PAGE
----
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In the battle against COVID-19, India has already lost over 300 frontline doctors. Besides, having the risk of getting infected by the coronavirus and exhaustion from non-stop 10-hour duty shifts, occurrences of doctors getting ill-treated, assaulted, attacked by stones and mobs, ostracized by their housing societies during the ongoing pandemic are numerous.
On the occasion of National Doctors Day, the Morning Standard spoke to some healthcare staffs about the motivation they get to fight both personal and professional battles:
Dr Inder Kumar Kasturia: He is a Consultant Physician & Wellness Expert - Family Medicine, at Aakash Healthcare & Super Speciality Hospitals, Dwarka said that they are not only battling against the virus, but also the great fear which is in the minds of patients and their relatives. As doctors they have to serve people regardless of any situation.
Dr Gauri Aggarwal is a founder of Seeds of Innocence & Genestrings, at New Friends Colony, said that conducting COVID-19 tests, increasing number of cases, testing and treatment has resulted in burnout for medical staff. They just don’t work in PPE during summer, but also deals with the stigma of working in hospitals. There is only one motivation that they are privileged to be at the forefront in this fight against COVID-19. This has resulted in never-before-seen levels of teamwork, commitment and selflessness.
Dr Ravi Shekhar Jha is a Senior Consultant and Head of the Department, Pulmonology, at Fortis Escorts Faridabad said that working in COVID-19 ward, is very exhausting but is rewarding too. It drains to wear the PPE for lengthy hours, especially, when one realizes that the face shield vision has become blurred due to fogging. But after seeing the smiling faces of patients especially of young patients who have plenty of life ahead, it is worth it.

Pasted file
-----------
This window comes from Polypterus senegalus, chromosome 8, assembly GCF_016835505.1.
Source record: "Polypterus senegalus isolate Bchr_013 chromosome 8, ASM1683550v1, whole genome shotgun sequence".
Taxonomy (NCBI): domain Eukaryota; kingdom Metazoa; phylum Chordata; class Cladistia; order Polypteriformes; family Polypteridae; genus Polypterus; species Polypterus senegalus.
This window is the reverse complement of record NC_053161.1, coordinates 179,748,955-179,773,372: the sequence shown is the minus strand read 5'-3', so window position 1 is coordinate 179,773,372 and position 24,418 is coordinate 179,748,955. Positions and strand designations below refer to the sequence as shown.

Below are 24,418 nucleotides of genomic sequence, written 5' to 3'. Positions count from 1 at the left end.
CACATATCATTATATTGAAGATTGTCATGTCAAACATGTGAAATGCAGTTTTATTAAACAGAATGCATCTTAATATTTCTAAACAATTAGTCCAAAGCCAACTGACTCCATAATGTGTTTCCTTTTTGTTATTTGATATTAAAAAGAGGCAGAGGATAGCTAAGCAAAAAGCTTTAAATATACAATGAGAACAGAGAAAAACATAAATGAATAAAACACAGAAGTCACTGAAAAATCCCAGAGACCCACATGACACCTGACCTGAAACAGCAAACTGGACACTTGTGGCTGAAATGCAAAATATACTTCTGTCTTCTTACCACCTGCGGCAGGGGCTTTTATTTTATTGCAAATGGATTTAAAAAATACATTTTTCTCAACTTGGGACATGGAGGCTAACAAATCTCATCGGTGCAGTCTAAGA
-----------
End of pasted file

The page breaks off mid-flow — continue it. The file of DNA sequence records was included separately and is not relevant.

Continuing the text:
Dr Manoj Goel is a Director & Head, Pulmonology, Critical Care & Sleep Medicine, at Fortis Memorial Research Institute, Gurugram said that he sees his clothes totally drenched in sweat when his PPE is taken off. Initially, it was frightening to work in a COVID-19 ward and the staff also feared working in such circumstances. They patients stay isolated from their families so they have to make sure that they stay positive.
Dr Dinesh Kumar Mittal is a Director and Head, Cardiovascular and Thoracic Surgery, at Fortis Hospital, Shalimar Bagh said that three months back, they did not know what to do. At present, they have begun to understand about the spread of virus and what are the telltale signs. Doing a10-hour shifts in the PPE kits is like fighting a battle. They do not have any access to food, water, or even washrooms during this shift. To keep themselves fit, they need to hydrate themselves and eat properly.
Dr Anurag Bansal is a technical Head for North and East India and Lab Operations Director for Gurgaon Clinical Reference Laboratory, SRL Ltd. He said that being at the forefront in this pandemic is an experience that he will remember throughout his life. The sense of duty towards the society and nation has kept them going.
Dr Manisha Ranjan is a Consultant Obstetrician & Gynaecologist, at Motherhood Hospital, Noida. She said that while they work to bring a ray of hope in the lives of their patients, they forget their own mental state. They have worked through the nights, without sleeping a wink. They live in a constant baseline anxiety and fear about the exceptional situation, the moment they enter their home.
Irrespective of the actual patient workload, they are very anxious. The persistent requirement to stay up to date with COVID medical updates and counseling patients that nothing would happen to their newborns is triggering burnout. Social distancing has also increased the anxiety levels.
Source: The New Indian Express